C.J. Lucas, P. Galettis, J. Schneider

The pharmacokinetics and the pharmacodynamics of cannabinoids

British Journal of Clinical Pharmacology, 84 (11) (2018), pp. 2477-2482

 View PDFView Record in ScopusGoogle Scholar

Luscombe, 1977

D.K. Luscombe

Factors influencing plasma drug concentrations

The Journal of International Medical Research, 5 (1977), pp. 82-97

View Record in ScopusGoogle Scholar

MacCallum and Russo, 2018

C.A. MacCallum, E.B. Russo

Practical considerations in medical cannabis administration and dosing

European Journal of Internal Medicine, 49 (2018), pp. 12-19, 10.1016/j.ejim.2018.01.004

ArticleDownload PDFView Record in ScopusGoogle Scholar

Marks and Mathews, 1979

I.M. Marks, A.M. Mathews

Brief standard self-rating for phobic patients

Behaviour Research and Therapy, 17 (1979), pp. 263-267, 10.1016/0005-7967(79)90041-X


ArticleDownload PDFView Record in ScopusGoogle Scholar

Masataka, 2019


Anxiolytic effects of repeated cannabidiol treatment in teenagers with social anxiety disorders

Frontiers in Psychology, 10 (2019), p. 2466, 10.3389/fpsyg.2019.02466

 View PDFView Record in ScopusGoogle Scholar

McNally, 1989

R.J. McNally

Is anxiety sensitivity distinguishable from trait anxiety? A reply to Lilienfeld, Jacob, and Turner

Journal of Abnormal Psychology, 98 (1989), pp. 193-194

View Record in ScopusGoogle Scholar

McNally, 2002

R.J. McNally

Anxiety sensitivity and panic disorder

Biological Psychiatry, 52 (2002), pp. 938-946, 10.1016/S0006-3223(02)01475-0

ArticleDownload PDFView Record in ScopusGoogle Scholar

Meyer et al., 1990

T.J. Meyer, M.L. Miller, R.L. Metzger, T.D. Borkovec

Development and validation of the Penn state worry questionnaire

Behaviour Research and Therapy, 28 (1990), pp. 487-495, 10.1016/0005-7967(90)90135-6

ArticleDownload PDFView Record in ScopusGoogle Scholar

Millar et al., 2019

S.A. Millar, N.L. Stone, Z.D. Bellman, A.S. Yates, T.J. England, S.E. O’Sullivan

A systematic review of cannabidiol dosing in clinical populations

British Journal of Clinical Pharmacology, 85 (2019), pp. 1888-1900, 10.1111/bcp.14038

 View PDFView Record in ScopusGoogle Scholar

Millar et al., 2018

S.A. Millar, N.L. Stone, A.S. Yates, S.E. O’Sullivan

A systematic review on the pharmacokinetics of cannabidiol in humans

Frontiers in Pharmacology, 9 (2018), p. 1365, 10.3389/fphar.2018.01365

 View PDFView Record in ScopusGoogle Scholar

Newman and Llera, 2011

M.G. Newman, S.J. Llera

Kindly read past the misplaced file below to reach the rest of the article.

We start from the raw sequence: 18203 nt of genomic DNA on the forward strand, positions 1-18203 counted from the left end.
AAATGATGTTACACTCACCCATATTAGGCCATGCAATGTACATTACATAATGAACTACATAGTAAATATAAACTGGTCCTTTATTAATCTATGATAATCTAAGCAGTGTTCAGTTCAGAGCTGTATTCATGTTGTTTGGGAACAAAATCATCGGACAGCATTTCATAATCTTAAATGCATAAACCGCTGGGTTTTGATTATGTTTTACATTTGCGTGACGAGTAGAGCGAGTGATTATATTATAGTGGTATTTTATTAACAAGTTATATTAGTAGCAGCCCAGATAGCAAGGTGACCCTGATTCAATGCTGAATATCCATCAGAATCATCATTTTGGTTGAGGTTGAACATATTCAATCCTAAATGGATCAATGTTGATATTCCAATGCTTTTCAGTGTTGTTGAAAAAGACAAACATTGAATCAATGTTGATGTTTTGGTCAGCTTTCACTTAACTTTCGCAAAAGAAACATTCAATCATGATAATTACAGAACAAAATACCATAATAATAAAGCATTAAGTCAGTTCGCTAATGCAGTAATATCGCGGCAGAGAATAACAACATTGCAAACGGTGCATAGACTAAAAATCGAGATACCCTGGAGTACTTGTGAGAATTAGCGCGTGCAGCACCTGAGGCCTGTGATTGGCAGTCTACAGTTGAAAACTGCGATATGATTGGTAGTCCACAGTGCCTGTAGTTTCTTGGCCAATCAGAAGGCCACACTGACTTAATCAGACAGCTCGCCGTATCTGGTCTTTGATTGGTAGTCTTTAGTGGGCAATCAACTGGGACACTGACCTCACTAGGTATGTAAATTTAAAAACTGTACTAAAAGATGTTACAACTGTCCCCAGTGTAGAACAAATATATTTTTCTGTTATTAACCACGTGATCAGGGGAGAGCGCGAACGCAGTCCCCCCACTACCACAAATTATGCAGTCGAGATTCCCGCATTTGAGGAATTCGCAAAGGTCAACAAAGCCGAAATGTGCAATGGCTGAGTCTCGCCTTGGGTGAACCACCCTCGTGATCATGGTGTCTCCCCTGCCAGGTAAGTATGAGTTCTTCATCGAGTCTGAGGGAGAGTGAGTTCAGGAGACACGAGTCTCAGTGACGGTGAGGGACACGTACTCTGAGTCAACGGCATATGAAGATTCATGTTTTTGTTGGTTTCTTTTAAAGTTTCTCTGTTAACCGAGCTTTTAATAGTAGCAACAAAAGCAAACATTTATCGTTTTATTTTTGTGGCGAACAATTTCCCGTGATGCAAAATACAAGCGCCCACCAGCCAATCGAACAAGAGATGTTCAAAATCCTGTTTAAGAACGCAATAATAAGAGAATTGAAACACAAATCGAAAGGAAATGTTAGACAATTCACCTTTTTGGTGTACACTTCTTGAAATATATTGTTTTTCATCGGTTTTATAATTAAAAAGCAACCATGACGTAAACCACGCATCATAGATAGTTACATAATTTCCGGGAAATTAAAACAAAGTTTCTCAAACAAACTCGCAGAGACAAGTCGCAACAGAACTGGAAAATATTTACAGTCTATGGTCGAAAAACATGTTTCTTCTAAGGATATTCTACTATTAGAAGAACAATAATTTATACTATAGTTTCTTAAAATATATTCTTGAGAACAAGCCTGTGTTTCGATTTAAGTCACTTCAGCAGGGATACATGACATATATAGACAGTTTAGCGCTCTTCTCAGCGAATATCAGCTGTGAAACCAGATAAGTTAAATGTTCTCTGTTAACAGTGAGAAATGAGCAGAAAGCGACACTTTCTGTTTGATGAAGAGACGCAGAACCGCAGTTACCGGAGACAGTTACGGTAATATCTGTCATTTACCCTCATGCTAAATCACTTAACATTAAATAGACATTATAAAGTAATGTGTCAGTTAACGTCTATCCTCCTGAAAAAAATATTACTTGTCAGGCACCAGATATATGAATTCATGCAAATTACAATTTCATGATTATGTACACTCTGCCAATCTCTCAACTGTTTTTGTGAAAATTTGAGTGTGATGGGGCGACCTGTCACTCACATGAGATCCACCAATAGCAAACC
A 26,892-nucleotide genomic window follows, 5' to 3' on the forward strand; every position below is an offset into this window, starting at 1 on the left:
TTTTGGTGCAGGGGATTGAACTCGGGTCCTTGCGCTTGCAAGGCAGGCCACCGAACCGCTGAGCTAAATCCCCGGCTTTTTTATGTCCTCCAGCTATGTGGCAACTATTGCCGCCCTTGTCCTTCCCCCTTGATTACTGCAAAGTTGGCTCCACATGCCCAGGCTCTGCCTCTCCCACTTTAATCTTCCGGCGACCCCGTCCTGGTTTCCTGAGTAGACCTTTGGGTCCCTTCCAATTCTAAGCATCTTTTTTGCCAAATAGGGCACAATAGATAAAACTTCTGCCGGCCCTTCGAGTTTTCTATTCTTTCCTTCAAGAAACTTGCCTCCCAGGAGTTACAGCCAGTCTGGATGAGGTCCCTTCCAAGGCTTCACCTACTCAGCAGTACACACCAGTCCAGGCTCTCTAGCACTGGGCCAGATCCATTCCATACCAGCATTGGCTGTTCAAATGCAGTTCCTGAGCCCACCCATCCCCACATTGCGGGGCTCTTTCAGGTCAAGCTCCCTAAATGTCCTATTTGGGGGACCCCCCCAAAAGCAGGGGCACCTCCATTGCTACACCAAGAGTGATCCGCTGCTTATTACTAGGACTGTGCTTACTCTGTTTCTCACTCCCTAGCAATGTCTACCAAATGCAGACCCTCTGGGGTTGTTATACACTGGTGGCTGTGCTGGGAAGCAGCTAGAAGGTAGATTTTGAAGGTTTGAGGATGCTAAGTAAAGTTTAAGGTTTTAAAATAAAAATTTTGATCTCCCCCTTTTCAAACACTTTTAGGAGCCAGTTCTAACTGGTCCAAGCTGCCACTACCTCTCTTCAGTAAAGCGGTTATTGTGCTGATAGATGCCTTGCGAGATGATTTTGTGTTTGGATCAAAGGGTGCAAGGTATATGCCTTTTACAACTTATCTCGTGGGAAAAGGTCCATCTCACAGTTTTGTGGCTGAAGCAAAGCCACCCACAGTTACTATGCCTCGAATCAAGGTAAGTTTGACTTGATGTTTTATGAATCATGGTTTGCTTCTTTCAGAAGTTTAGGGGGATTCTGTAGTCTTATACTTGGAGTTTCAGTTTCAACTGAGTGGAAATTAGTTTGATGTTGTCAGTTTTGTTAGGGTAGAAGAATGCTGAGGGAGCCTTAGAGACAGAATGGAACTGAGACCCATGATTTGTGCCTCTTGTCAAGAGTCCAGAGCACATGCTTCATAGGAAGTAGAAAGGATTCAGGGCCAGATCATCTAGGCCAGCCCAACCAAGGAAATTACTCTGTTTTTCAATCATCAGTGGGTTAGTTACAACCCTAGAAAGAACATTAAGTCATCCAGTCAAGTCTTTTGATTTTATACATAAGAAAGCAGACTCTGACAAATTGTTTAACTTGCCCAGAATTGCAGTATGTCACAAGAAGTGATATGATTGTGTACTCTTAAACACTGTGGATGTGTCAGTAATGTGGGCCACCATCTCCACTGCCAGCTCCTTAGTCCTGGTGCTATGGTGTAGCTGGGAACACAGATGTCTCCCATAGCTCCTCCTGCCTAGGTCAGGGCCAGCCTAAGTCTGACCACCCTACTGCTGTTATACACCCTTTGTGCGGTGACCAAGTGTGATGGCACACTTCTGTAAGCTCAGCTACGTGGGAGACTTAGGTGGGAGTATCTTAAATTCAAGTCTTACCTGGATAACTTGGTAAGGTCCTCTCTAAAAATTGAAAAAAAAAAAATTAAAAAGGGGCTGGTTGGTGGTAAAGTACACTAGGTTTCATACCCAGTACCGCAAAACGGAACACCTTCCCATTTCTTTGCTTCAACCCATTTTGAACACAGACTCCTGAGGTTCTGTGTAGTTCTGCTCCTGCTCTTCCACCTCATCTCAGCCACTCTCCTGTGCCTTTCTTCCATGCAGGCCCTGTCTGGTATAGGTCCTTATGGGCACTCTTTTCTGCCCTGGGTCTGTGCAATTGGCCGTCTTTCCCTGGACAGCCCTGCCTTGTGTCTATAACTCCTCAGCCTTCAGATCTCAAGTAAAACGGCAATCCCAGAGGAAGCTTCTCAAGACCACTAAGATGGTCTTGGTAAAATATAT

A novel theory of experiential avoidance in generalized anxiety disorder: A review and synthesis of research supporting a contrast avoidance model of worry

Clinical Psychology Review, 31 (3) (2011), pp. 371-382, 10.1016/j.cpr.2011.01.008

ArticleDownload PDFView Record in ScopusGoogle Scholar

Norton et al., 2008

P.J. Norton, M.J. Zvolensky, M.O. Bonn-Miller, B.J. Cox, G.R. Norton

Use of the Panic Attack Questionnaire-IV to assess non-clinical panic attacks and limited symptom panic attacks in student and community samples

Journal of Anxiety Disorders, 22 (2008), pp. 1159-1171

ArticleDownload PDFView Record in ScopusGoogle Scholar

O’Connell et al., 2009

M.E. O’Connell, T. Boat, K.E. Warner (Eds.), Preventing mental, emotional, and behavioral disorders among young people: Progress and possibilities, National Academies Press, Washington, D.C (2009)

Google Scholar

Olatunji et al., 2007

B.O. Olatunji, E.W. Leen-Feldner, M.T. Feldner, J.P. Forsyth

Experimental psychopathology

McKay (Ed.), Handbook of research methods in abnormal and clinical psychology, Sage, California (2007), pp. 47-60

View Record in ScopusGoogle Scholar

Qian et al., 2019

Qian, B.J. Gurley, J.S. Markowitz

The potential for pharmacokinetic interactions between Cannabis products and conventional medications

Journal of Clinical Psychopharmacology, 39 (5) (2019), pp. 462-471, 10.1097/JCP.0000000000001089

 View PDFView Record in ScopusGoogle Scholar

Rapee et al., 1992

R.M. Rapee, T.A. Brown, M.M. Antony, D.H. Barlow

Response to hyperventilation and inhalation of 5.5% carbon dioxide-enriched air across the DSM-III-R anxiety disorders

Journal of Abnormal Psychology, 101 (1992), pp. 538-552

View Record in ScopusGoogle Scholar

Reiss and McNally, 1985

Reiss, R.J. McNally

Expectancy model of fear

Reiss, R.R. Bootzin (Eds.), Theoretical issues in behavior therapy, Academic Press, San Diego, CA (1985), pp. 107-121


View Record in ScopusGoogle Scholar

Rosenberg et al., 2017

E.C. Rosenberg, J. Louik, E. Conway, O. Devinsky, D. Friedman

Quality of life in childhood epilepsy in pediatric patients enrolled in a prospective, open-label clinical study with cannabidiol

Epilepsia, 58 (2017), pp. e96-e100, 10.1111/epi.13815

 View PDFView Record in ScopusGoogle Scholar

Russo, 2011

E.B. Russo

Taming THC: Potential cannabis synergy and phytocannabinoid-terpenoid entourage effects

British Journal of Pharmacology, 163 (2011), pp. 1344-1364, 10.1111/j.1476-5381.2011.01238.x

 View PDFView Record in ScopusGoogle Scholar

Sanderson et al., 1988

W.C. Sanderson, R.M. Rapee, D.H. Barlow

Panic induction via inhalation of 5.5% CO2 enriched air: A single subject analysis of psychological and physiological effects

Behaviour Research and Therapy, 26 (1988), pp. 333-335

ArticleDownload PDFView Record in ScopusGoogle Scholar

Sanderson et al., 1989

W.C. Sanderson, R.M. Rapee, D.H. Barlow

The influence of illusion of control on panic attacks induced by 5.5% carbon dioxide enriched air

Archives of General Psychiatry, 46 (1989), pp. 157-162

 View PDFView Record in ScopusGoogle Scholar

Schier et al., 2012